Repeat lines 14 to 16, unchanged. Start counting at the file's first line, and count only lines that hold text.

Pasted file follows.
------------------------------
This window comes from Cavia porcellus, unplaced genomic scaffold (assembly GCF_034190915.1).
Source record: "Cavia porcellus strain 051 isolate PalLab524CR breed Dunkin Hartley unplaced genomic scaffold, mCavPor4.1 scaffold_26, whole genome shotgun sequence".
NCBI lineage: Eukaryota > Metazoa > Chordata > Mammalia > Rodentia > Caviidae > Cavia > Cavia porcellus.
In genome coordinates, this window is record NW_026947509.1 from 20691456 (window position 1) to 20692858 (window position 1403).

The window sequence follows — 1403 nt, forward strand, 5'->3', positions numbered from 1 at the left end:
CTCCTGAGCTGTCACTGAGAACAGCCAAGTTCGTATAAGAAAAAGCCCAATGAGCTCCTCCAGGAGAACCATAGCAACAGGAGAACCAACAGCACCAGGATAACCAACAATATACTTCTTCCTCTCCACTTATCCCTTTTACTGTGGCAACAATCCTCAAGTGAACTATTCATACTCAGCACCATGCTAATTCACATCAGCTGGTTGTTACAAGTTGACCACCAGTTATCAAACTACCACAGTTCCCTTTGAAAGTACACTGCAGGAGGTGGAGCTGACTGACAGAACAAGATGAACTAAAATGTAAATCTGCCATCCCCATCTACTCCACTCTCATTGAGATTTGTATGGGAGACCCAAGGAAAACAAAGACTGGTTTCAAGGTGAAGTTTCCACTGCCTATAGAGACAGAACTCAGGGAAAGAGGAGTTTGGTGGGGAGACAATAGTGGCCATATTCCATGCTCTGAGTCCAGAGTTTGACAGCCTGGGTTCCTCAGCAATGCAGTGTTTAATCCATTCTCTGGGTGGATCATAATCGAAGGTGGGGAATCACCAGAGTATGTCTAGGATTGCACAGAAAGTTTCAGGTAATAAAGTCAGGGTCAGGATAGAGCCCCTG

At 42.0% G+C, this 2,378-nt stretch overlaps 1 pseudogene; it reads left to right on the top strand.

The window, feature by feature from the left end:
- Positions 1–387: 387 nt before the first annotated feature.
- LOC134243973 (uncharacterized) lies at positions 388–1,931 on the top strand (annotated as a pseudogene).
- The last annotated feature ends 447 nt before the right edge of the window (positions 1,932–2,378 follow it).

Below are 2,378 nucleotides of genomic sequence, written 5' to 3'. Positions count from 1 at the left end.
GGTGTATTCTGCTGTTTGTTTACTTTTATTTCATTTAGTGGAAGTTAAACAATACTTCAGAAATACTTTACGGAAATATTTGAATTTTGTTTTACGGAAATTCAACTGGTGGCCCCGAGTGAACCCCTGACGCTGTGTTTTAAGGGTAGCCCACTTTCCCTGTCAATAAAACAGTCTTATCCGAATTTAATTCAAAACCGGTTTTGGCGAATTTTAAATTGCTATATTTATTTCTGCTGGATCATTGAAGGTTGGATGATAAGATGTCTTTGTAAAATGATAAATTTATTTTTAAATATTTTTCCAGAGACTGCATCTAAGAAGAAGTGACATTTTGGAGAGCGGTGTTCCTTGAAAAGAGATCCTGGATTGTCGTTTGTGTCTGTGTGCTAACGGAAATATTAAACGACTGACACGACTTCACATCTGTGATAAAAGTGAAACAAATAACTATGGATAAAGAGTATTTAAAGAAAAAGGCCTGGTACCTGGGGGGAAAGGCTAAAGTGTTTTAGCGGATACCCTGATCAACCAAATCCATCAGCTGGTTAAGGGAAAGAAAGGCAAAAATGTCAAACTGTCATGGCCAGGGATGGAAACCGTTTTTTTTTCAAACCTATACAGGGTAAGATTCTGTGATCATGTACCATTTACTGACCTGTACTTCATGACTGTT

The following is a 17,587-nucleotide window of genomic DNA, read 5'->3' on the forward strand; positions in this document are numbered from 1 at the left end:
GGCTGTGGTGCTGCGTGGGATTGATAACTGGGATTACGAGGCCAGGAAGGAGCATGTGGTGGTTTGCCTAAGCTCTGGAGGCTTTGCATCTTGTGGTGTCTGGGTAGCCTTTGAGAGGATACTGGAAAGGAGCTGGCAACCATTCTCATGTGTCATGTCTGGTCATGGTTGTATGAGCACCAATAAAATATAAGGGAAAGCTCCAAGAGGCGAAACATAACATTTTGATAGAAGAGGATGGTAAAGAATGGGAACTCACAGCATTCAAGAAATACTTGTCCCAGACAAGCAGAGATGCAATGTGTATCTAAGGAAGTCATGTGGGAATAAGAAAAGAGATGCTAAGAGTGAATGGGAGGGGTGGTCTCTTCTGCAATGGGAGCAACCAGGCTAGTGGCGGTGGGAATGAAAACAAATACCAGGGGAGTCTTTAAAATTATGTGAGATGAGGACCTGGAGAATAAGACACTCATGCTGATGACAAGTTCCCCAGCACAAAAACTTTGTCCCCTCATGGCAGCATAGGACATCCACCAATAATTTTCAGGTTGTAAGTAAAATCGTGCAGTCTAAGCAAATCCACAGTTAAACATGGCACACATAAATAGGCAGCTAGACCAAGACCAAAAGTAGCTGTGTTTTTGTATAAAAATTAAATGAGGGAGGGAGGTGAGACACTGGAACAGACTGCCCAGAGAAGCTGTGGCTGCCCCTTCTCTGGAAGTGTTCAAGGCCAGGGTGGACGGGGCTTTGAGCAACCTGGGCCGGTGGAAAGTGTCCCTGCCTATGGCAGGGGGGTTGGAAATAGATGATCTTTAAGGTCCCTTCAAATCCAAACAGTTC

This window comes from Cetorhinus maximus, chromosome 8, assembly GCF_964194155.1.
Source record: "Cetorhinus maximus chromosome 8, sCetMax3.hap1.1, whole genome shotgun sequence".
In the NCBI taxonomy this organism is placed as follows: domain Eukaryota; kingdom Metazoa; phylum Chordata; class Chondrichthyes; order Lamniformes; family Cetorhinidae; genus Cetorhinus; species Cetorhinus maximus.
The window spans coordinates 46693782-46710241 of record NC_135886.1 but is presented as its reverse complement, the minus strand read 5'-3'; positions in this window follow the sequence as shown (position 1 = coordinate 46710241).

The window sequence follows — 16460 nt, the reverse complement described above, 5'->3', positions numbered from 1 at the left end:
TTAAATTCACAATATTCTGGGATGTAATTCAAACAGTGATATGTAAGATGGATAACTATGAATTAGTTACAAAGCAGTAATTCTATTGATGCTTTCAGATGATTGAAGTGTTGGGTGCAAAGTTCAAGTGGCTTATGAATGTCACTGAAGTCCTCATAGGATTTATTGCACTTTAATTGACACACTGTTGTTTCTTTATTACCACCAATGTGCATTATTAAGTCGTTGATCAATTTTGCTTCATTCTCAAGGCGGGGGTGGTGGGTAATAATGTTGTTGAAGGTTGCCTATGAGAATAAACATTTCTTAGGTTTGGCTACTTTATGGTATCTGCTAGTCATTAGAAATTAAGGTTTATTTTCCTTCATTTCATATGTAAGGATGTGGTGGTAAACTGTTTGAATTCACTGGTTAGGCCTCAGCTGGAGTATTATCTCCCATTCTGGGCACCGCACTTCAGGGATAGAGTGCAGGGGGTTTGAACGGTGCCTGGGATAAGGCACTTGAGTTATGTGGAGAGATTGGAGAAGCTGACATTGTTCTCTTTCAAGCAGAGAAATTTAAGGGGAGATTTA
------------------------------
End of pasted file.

The following is a 17,587-nucleotide window of genomic DNA, read 5'->3' on the forward strand; positions in this document are numbered from 1 at the left end:
GGCTGTGGTGCTGCGTGGGATTGATAACTGGGATTACGAGGCCAGGAAGGAGCATGTGGTGGTTTGCCTAAGCTCTGGAGGCTTTGCATCTTGTGGTGTCTGGGTAGCCTTTGAGAGGATACTGGAAAGGAGCTGGCAACCATTCTCATGTGTCATGTCTGGTCATGGTTGTATGAGCACCAATAAAATATAAGGGAAAGCTCCAAGAGGCGAAACATAACATTTTGATAGAAGAGGATGGTAAAGAATGGGAACTCACAGCATTCAAGAAATACTTGTCCCAGACAAGCAGAGATGCAATGTGTATCTAAGGAAGTCATGTGGGAATAAGAAAAGAGATGCTAAGAGTGAATGGGAGGGGTGGTCTCTTCTGCAATGGGAGCAACCAGGCTAGTGGCGGTGGGAATGAAAACAAATACCAGGGGAGTCTTTAAAATTATGTGAGATGAGGACCTGGAGAATAAGACACTCATGCTGATGACAAGTTCCCCAGCACAAAAACTTTGTCCCCTCATGGCAGCATAGGACATCCACCAATAATTTTCAGGTTGTAAGTAAAATCGTGCAGTCTAAGCAAATCCACAGTTAAACATGGCACACATAAATAGGCAGCTAGACCAAGACCAAAAGTAGCTGTGTTTTTGTATAAAAATTAAATGAGGGAGGGAGGTGAGACACTGGAACAGACTGCCCAGAGAAGCTGTGGCTGCCCCTTCTCTGGAAGTGTTCAAGGCCAGGGTGGACGGGGCTTTGAGCAACCTGGGCCGGTGGAAAGTGTCCCTGCCTATGGCAGGGGGGTTGGAAATAGATGATCTTTAAGGTCCCTTCAAATCCAAACAGTTC

This window comes from Cetorhinus maximus, chromosome 8, assembly GCF_964194155.1.